Sunday, December 06, 2009

Invasion Of The Body Snatchers (2)

There were a couple of things about Body Snatchers (I always hated the spelling 'Snatchas', which Chris Clark insisted upon in order to avoid potential copyright claims) that made it unusual. Firstly it was frame-locked, not an easy thing to accomplish with the hardware available, and secondly all the objects existed independently of the display limitations, so an alien that was off-screen could shoot at you, and you could shoot at it. This was something that was generally true of Design Design games. Note that Body Snatchers was a Design-Design game that was marketed by Crystal Computing.

In order to achieve frame-rate there were some fairly aggressive programming strategies. The objects were drawn using code-fragments rather than having character drawing routines and graphical data, there was some hideous code to undraw objects that used the stack pointer to build a definition of what was displayed on-screen, since there was nowhere near enough time to just clear the whole frame-buffer.

To minimize colour flickering most objects were drawn on 8x8 pixel boundaries and moved in multiples of 8 pixels, this being the minimum size of cell that could be assigned different colours with that display technology, and so objects moved very quickly indeed at 50*8 pixels per second...

There is a cheat code (long forgotten) that puts the game into a mode where the players ship repeatedly explodes, and during some television coverage of a computer trade-fair they used our stand as the backdrop for the report, probably the first time a Design Design game appeared on national television (quite possibly the last time as well, now I come to think of it) and this was what was running on the computer that the reporter was sitting in front of. At the end of the report he turned to the computer and pretended to play the game for a few seconds, which looked pretty silly with the ship doing nothing but exploding... Various members of Crystal Computing were visible in the background during this coverage, vying to be seen on national television; all except the programmers, of course, who were off boozing in the bar. That being the only thing worth doing at trade-fairs...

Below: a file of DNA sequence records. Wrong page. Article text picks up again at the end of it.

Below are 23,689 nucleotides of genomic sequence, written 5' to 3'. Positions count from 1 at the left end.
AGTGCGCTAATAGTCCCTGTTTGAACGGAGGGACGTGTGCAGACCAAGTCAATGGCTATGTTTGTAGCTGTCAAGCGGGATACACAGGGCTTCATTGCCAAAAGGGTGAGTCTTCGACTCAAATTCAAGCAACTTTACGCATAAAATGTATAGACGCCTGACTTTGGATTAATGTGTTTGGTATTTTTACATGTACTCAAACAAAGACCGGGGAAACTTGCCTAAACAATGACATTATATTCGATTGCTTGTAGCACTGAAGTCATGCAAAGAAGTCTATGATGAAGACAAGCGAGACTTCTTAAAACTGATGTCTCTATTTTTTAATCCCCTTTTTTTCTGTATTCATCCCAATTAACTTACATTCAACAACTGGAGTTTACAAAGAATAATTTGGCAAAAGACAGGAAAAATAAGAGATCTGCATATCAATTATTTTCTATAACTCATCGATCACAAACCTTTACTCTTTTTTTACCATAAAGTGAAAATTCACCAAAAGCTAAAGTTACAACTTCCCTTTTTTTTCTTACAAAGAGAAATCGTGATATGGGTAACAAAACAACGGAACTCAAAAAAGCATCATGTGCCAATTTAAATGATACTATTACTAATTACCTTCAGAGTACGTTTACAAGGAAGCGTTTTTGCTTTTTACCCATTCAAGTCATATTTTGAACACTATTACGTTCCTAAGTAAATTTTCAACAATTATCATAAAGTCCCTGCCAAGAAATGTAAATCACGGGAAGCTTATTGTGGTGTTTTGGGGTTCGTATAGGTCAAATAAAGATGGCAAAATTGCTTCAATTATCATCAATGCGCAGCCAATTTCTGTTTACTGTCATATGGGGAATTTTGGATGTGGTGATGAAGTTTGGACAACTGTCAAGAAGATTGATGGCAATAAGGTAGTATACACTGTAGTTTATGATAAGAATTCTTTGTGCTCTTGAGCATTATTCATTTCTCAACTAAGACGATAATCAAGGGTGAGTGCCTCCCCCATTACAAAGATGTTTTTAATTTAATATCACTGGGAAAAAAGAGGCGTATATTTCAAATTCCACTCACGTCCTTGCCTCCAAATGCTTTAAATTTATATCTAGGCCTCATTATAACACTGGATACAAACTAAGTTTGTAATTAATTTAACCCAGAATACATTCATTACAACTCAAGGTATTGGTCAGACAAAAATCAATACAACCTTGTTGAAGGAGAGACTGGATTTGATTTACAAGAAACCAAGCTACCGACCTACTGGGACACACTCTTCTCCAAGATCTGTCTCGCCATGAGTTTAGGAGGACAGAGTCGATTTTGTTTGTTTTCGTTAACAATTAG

The game was credited to Neil and I, but in practice Neil had very little to do with the game and provided support on the development tool side of things; I suspect Neil would have contributed far more if the game hadn't been so boring, from what I remember of the whole process he really wasn't interested in writing arcade clones. I don't blame him, I pretty well lost interest after I'd proved to my own satisfaction that it could be done at frame-rate, which shows in the game itself - there's very little to recommend it. (Many years later I wrote a follow-up for the PC more or less as an apology for making such a pigs-ear of Body Snatchers).

There are several jokes in the high-scores, some of which have been detailed elsewhere and some of which are sufficiently obscure that they are mercifully lost to time. One that I remember fondly and which I believe has escaped documentation until now is the way the lengths of the lines of text in the high-score table were chosen so that the outline of the right-hand side forms a profile view of Graham's head (Graham Stafford was a founder member of Crystal Computing). He, I think it is fair to say, had a prominent nose, to which the term beak-like could easily be applied. As well as caricaturing the outline I was particularly proud of working the word "eye" into the high-score table entries (song lyrics) about where his eye should be... I don't think I ever pointed this joke out to him, and but for the fact I'm twiddling my thumbs writing this while a huge file downloads it would certainly have been forgotten. Ho hum, as Martin Horsley used to say.

What else? Um... The 'men' that the aliens are abducting, and which you have to rescue, are clearly depicted wearing skirts. There is a reason for this - they're women. This was a joke, something along the lines of me not wanting to write a game were you fly round picking up men. Laugh? We nearly did... There was a follow-on joke about there being bonus extra people because of what the women you saved got up to between the sheets, but it's best forgotten. I was a callow and inexperienced youth, such was my sense of humour back then.

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